At the end of last year, BBC 2’s “Timewatch” series screened a programme on the life and times of Nikolai Bukharin, a leading Bolshevik revolutionary and a central figure in the early Soviet state—in Lenin’s words “the favourite of us all”. 1988 marked both the fiftieth anniversary of his execution after a Stalinist show-trial and the final triumph of Bukharin’s widow, Anna Larina, to secure his re-admission to party membership after decades of campaigning. Indeed, official Soviet archives were opened to the programme ‘Makers, an indication that Bukharin is no longer an “unperson” but has been restored to a legitimate position in Soviet history.
Anna Larina, now in her seventies, featured prominently in the programme. More than twenty-five years Bukharin’s junior, she herself spent twenty years in the Gulag following his death. Her baby son was taken from her and she did not see him again until he was twenty-one. Yet, like Nadezhda Mandelshtam, she memorized her husband’s last declaration and carried it in her head for half a century to finally bequeath it to the generation of glasnost and perestroika as she had promised Bukharin shortly before his arrest.
Significantly, neither in this programme nor in a detailed interview in the Soviet magazine, Ogonyok, did Larina give any hint about her Jewishness. Her father, Yuri Latin, was a leading Soviet economist and was associated with Bukharin. But he was also a prime mover in supporting the establishment of a Jewish republic in the Crimea in the 1920s. As the chairman of OZET (the society to settle the Jews on the land), he was a devout believer in the Bolshevik experiment and the final assimilation of the Jews. Although he opposed the attempt to establish an autonomous Jewish region in Birobidzhan, he believed in a territorial solution to the Jewish Problem within the Soviet Union albeit as a transient stage: “we do not believe that every people must exist forever as a national unit; we believe that ultimately all peoples will be fused together in one people.”
Larin presumably applied this approach to his daughter’s education. Yet he himself was brought up in a traditional Jewish household. His father, Solomon Zalman Lurye, was a Kazyonny ravvin”—a government rabbi—as well as a keen Zionist and Hebrew poet. Yet Lam in was known to be an opponent of the Yevsektsia, the Jewish Communists, and intervened to secure the release of several individual Zionists including Dan Pines, a leader of the Hechalutz movement, from Siberian exile.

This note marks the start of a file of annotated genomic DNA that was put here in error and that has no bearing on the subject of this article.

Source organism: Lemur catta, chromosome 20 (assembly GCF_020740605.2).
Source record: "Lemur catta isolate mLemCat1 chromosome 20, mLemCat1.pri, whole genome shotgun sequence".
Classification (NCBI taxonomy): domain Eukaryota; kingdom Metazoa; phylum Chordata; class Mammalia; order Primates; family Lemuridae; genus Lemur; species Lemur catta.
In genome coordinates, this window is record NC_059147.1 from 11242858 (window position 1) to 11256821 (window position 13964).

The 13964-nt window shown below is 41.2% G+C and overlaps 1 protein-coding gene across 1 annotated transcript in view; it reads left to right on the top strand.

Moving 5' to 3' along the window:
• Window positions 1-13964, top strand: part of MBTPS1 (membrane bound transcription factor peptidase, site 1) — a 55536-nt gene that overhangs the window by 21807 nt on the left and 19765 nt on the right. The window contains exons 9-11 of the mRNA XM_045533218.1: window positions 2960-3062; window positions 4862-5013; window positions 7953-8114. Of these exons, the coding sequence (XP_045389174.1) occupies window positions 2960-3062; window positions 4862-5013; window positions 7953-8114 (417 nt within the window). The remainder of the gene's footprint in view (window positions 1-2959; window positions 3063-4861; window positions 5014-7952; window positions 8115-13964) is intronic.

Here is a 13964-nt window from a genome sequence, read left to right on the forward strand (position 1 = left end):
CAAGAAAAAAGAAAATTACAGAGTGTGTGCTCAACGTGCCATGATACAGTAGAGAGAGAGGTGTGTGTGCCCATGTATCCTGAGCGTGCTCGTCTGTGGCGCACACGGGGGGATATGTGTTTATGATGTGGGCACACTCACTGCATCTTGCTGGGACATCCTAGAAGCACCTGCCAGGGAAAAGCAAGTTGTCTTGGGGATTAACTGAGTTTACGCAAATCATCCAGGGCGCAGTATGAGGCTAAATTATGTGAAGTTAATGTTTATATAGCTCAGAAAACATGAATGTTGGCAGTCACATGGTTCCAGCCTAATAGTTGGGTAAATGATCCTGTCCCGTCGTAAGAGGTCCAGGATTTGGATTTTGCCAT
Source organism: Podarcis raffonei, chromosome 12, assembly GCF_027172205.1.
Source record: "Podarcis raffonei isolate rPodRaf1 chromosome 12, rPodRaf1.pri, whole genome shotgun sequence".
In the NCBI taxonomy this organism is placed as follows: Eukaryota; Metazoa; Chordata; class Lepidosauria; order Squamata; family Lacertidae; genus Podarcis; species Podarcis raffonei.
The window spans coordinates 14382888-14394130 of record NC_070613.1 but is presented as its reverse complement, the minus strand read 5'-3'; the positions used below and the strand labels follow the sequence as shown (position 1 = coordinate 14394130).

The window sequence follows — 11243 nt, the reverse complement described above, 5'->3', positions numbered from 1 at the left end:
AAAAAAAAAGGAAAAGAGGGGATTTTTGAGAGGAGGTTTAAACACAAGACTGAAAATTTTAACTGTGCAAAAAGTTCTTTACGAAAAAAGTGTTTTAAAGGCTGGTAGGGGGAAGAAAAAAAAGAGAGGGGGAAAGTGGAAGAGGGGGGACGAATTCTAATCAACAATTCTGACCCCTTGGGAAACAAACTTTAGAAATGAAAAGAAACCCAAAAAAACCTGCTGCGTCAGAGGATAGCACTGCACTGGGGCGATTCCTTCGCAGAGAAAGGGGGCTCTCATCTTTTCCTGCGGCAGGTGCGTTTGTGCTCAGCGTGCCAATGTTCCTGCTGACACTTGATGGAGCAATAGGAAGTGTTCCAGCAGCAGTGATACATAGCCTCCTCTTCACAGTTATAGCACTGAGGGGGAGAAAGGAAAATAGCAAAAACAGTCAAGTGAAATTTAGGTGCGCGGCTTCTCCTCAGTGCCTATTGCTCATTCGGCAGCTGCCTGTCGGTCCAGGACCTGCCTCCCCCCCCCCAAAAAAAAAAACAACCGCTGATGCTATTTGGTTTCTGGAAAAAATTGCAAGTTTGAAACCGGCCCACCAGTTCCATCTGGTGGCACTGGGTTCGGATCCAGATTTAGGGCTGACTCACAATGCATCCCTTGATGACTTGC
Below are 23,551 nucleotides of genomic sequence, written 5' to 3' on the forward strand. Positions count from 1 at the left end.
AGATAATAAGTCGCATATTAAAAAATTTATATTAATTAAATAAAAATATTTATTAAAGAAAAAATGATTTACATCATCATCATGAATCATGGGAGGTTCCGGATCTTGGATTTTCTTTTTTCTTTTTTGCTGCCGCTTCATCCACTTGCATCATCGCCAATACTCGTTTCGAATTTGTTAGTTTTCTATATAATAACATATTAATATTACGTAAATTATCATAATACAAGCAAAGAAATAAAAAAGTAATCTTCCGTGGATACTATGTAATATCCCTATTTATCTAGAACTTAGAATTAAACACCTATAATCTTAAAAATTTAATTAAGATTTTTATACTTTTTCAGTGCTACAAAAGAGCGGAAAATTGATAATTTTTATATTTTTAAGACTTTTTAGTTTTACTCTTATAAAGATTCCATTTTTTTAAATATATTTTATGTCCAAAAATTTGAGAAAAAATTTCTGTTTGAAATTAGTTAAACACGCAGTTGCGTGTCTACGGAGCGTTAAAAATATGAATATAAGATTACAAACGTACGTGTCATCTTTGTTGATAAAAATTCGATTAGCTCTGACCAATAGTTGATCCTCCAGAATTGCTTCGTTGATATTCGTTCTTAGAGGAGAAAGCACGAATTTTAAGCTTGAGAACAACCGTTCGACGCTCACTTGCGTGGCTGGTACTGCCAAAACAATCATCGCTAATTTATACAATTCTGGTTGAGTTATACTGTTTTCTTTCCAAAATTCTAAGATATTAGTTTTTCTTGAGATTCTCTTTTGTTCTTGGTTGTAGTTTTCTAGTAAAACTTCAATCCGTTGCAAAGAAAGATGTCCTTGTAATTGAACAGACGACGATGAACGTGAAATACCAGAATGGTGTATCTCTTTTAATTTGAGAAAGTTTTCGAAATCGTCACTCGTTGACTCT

Lain was deeply involved in the official struggle against anti-Semitism in the late twenties and probably influenced Bukharin’s involvement. Little has been recorded about Bukharin’s position on the Jewish question even though he was an outspoken opponent of antisemitism. Significantly, his two articles on anti-Semitism in Pravda in 1927 were contained within the general struggle against racism.
Bukharin believed in a slower, gradualist path to socialism and was tolerant of intellectual diversity within the party. Despite the fact that Bukharin and Trotsky were fierce ideological rivals following the death of Lenin, he opposed the demonization of Trotsky and a private correspondence opened between the two men in early 1926. It was at a time when Bukharin’s opponents, the troika of Trotsky, Zinoviev and Kamenev, were victims of a whispering campaign—probably instigated by Stalin—which continually referred to their Jewish origin. Trotsky privately asked Bukharin to investigate these anti-Semitic calumnies against the left opposition which contained a large number of Jews within its ranks.
Yet as Professor Alec Nove pointed out during the programme, Bukharin was “a revolutionary romantic . . . given to utopian dreams” who supported the Terror during the revolution itself but who subsequently advocated the use of discussion as a means of persuasion once Soviet power had been established.
His break with Stalin came with the liquidation of the kulaks who had pro-fitted under Bukharin’s economic policies. The film showed harrowing scenes of starvation and famine. Three million perished as a result of Stalin’s forced collectivization. Larina remarked that Bukharin “used to go to the Crimea and see the starving children with swollen tummies. He came to my father to relate it all and burst out crying—it was a terrible episode.” Yet Bukharin did not speak out publicly—he was still the committed Communist, the loyal Party member.
Bukharin was arrested in February 1937 and spent a year in prison where he was tortured to elicit a confession to a whole range of crimes including the attempted murder of Lenin and working for the Gestapo. During the trial itself, Bukharin displayed both a philosophical acceptance of his fate to save his wife and child and an intellectual defiance of his accusers which many historians have since noted.
In the secret appeal to “the new, young and honest generation of party leaders” which his wife eventually relayed, Bukharin remarked: “I am convinced that the filter of history will inevitably cleanse the dust from my head—I have never been a traitor.”
In February 1988, Gorbachev declared that the trial had been rigged and the evidence falsified. Today, Bukharin’s ideas are reputed to have heavily influenced the present Soviet leader. The programme commented that Gorbachev is the first intellectual in the Politburo, since Bukharin, to encourage appeals to the educated section of the populace and to believe that they have a common enemy—a centralized state apparatus. In more than one sense, the past relates to the present. Anna Larina’s fifty-year campaign to rehabilitate her husband in the eyes of the world has clearly had important consequences.
Jewish Quarterly Spring 1989